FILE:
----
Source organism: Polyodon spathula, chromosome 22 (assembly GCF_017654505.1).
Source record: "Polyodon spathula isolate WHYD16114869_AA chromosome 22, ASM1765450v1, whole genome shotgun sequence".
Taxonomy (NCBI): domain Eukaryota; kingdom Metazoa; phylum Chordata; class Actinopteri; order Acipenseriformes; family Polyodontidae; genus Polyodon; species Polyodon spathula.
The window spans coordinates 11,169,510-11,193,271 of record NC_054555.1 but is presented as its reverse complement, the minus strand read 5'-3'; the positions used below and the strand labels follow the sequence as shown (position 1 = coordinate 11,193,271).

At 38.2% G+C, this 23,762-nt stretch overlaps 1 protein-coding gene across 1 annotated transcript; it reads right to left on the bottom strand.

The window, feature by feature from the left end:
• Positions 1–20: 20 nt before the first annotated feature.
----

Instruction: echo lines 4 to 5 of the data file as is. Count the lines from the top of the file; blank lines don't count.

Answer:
The window spans coordinates 11,169,510-11,193,271 of record NC_054555.1 but is presented as its reverse complement, the minus strand read 5'-3'; the positions used below and the strand labels follow the sequence as shown (position 1 = coordinate 11,193,271).

At 38.2% G+C, this 23,762-nt stretch overlaps 1 protein-coding gene across 1 annotated transcript; it reads right to left on the bottom strand.